Suhas Daftuar via bitcoin-dev
2017-03-27 19:22:43 UTC
There have been two threads recently that have made references to
peer-to-peer implementation details in Bitcoin Core's Segregated Witness
code that I would like to clarify.
In the thread "Issolated Bitcoin Nodes" (
there was some discussion about how Bitcoin Core's block download logic
behaves after segwit activation. After segwit activation, Bitcoin Core
nodes will not (currently) attempt to download any blocks from non-segwit
peers (nodes that do not set the NODE WITNESS service bit). This is a
bandwidth optimization to prevent a node from downloading a block that may
be invalid only because the sender omitted the witness, requiring
re-download until the block is received with the required witness data.
But to be clear, non-segwit blocks -- that is, blocks without a witness
commitment in the coinbase, and whose transactions are serialized without
witnesses, and whose transactions are not spending segwit outputs which
require a witness -- are evaluated under the same rules as prior,
pre-segwit versions of the software. So such non-segwit blocks that are
valid to older, pre-segwit nodes are also valid to segwit-nodes.
Eric Voskuil wrote:
Given the protocol requirements of the segwit proposal this is not the
case. A miner running pre-segwit code will produce blocks that noThe phrase "protocol requirements of segwit" is confusing here, because
segwit node will ever receive.
segwit node will ever receive.
there are two different layers that need consideration: the consensus
protocol layer and the peer-to-peer protocol layer. But in neither layer
is the behavior of not downloading blocks from non-NODE WITNESS peers a
"requirement". This is an implementation detail in the Bitcoin Core code
that alternate implementations compliant with BIP 144 could implement
At the consensus layer, non-segwit blocks (described above) that are valid
to older nodes are also valid to segwit nodes. That means that if a miner
was using an older, pre-segwit version of Bitcoin Core to produce blocks
after segwit activates, that blocks they find will be valid to all nodes.
At the p2p layer, though, segwit-enabled Bitcoin Core nodes will only try
to download those blocks if announced by a segwit-enabled peer. But this
is not a protocol requirement; other implementations can remain compatible
even they take different approaches here. (As an example, I could imagine
an implementation that downloaded a new block from any peer, but if the
block has a witness commitment in the coinbase and was received from a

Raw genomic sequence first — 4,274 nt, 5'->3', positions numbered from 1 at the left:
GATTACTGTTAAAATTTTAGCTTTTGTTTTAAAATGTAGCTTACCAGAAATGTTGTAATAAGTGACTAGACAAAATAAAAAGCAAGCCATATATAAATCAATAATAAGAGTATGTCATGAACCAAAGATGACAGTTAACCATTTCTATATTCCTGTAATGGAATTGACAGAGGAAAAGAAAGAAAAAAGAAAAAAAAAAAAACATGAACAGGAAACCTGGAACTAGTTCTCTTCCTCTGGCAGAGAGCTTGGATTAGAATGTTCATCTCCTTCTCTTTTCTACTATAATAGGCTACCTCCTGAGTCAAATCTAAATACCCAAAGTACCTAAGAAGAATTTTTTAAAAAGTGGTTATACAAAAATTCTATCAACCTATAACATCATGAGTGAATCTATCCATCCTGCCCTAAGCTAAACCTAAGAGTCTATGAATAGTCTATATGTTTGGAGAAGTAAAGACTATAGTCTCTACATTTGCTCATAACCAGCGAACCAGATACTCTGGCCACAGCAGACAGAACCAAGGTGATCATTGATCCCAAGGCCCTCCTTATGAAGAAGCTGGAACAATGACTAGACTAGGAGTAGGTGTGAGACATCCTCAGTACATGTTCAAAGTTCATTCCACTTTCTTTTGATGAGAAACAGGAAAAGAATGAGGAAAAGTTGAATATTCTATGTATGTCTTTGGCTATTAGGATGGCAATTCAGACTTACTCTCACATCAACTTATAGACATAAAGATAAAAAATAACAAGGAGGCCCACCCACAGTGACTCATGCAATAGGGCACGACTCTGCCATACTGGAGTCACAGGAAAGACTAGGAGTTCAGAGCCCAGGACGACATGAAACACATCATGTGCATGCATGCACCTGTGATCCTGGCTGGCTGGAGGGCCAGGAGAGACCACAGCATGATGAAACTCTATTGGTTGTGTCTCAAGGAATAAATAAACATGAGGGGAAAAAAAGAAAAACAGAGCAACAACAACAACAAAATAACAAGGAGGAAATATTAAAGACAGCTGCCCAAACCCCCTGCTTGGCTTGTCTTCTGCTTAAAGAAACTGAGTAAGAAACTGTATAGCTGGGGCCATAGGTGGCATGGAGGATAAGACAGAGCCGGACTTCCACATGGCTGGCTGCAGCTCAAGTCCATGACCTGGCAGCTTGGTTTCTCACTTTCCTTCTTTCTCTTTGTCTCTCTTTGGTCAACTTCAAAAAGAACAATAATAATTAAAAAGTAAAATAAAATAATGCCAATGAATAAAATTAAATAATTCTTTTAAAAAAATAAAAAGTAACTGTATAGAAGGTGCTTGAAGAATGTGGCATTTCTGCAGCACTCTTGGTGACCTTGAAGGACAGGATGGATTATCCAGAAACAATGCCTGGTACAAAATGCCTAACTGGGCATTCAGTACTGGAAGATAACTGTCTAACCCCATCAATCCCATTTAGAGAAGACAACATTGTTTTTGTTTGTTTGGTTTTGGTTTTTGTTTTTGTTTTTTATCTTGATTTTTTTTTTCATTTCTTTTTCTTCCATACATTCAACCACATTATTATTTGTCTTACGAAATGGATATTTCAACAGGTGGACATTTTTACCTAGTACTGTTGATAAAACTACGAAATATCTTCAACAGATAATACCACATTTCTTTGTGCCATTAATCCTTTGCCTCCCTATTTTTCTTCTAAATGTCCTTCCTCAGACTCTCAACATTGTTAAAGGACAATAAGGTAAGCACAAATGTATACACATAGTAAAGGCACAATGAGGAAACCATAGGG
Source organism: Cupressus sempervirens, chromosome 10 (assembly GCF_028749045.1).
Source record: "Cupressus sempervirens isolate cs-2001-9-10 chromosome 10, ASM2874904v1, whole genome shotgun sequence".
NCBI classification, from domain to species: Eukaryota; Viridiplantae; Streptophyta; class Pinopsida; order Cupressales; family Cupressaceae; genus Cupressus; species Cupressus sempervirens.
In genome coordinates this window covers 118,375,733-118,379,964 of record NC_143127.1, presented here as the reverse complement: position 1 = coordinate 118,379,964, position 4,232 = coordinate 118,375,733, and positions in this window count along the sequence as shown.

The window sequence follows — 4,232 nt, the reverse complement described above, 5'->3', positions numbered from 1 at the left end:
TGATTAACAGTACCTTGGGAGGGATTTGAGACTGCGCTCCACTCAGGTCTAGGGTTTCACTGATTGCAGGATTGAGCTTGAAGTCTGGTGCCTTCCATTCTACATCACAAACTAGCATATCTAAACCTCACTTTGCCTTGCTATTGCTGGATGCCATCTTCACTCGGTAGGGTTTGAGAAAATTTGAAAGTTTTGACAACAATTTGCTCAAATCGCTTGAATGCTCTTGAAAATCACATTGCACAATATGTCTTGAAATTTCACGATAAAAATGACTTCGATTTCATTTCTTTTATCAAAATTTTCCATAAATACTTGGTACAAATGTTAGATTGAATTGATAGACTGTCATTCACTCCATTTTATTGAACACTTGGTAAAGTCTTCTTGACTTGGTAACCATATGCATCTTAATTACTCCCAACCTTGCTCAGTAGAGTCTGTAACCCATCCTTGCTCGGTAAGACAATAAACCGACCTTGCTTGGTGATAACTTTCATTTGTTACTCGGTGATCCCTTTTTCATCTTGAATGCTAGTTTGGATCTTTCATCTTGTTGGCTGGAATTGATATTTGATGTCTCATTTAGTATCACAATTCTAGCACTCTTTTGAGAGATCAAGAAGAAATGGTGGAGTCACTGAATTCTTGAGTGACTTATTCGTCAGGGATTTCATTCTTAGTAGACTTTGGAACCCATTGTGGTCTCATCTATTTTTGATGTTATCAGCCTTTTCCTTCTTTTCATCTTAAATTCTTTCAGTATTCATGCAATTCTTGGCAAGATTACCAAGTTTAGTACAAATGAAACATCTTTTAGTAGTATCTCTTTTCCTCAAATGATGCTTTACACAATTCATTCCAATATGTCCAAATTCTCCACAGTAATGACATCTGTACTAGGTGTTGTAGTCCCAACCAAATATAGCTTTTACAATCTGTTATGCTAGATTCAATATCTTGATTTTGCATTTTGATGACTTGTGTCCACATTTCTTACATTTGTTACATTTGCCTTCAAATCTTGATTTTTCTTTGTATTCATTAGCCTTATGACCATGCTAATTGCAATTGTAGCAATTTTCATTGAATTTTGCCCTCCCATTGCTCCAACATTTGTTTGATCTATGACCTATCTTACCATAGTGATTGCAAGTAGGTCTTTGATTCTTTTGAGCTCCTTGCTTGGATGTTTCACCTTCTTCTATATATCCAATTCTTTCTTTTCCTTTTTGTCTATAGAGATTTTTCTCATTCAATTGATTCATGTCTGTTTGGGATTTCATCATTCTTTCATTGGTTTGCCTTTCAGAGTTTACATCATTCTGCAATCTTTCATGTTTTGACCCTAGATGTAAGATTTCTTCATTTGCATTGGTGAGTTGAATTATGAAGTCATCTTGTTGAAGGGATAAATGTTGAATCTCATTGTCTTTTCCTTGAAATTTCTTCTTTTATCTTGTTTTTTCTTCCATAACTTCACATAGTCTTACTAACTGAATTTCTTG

non-segwit peer, then the node would attempt re-download from a segwit
peer. I'm sure many other reasonable block download strategies could be
Still, if a miner wants to continue mining post-segwit activation, but
using pre-segwit software, they would need a way to relay their blocks to a
There are a few ways to do this that I can think of:
- Use the RPC call "submitblock" on a segwit-enabled node. Calling
"submitblock" on a Bitcoin Core 0.13.1 (0.13.0 in the case of testnet) or
later node works fine as long as the block is valid (whether or not it has
a witness commitment or witness transactions), and once a segwit-enabled
peer has the block it will relay to other segwit peers.
- Explicitly deliver the block to a segwit node over the p2p network, even
if unrequested. Currently Bitcoin Core at least will process unrequested
blocks, and valid blocks that update the tip will then be relayed to other
- Run a bridge node, which advertises NODE_WITNESS and can serialize blocks
with witness data, which downloads blocks even from non-NODE WITNESS
peers. Anyone can do this to bridge the networks for the benefit of the
whole network (I have personally been running a few nodes that do this, for
several months now), but miners concerned about this issue for their own
blocks could explicitly do this themselves to ensure that their own blocks
propagate to the segwit-enabled network.
- Peer directly with other miners, bypassing the p2p network. Many miners
do this already, using protocols which may already serve to bridge the
So saying that "A miner running pre-segwit code will produce blocks that no
segwit node will ever receive" is not really correct, in my view. If the
whole network were just running Bitcoin Core software releases, and the
miner was not able/willing to deliver their block to a segwit-enabled node
(eg by using the RPC call "submitblock", or one of the other suggestions I
had above), then I would agree with the statement. But given that there
are bridge nodes on the network, and that miners have other options to
relay their block, I think this is not an accurate portrayal of what would
actually happen on the network -- I would expect that non-segwit miners'
blocks would still get relayed post-segwit activation, even if only by the
handful of bridge nodes that I expect are currently running.
All that said, I do think this is an important detail to highlight and that
this behavior should be better documented (I believe it deserves specific
mention in a BIP), as this is an important issue for miners to be aware of.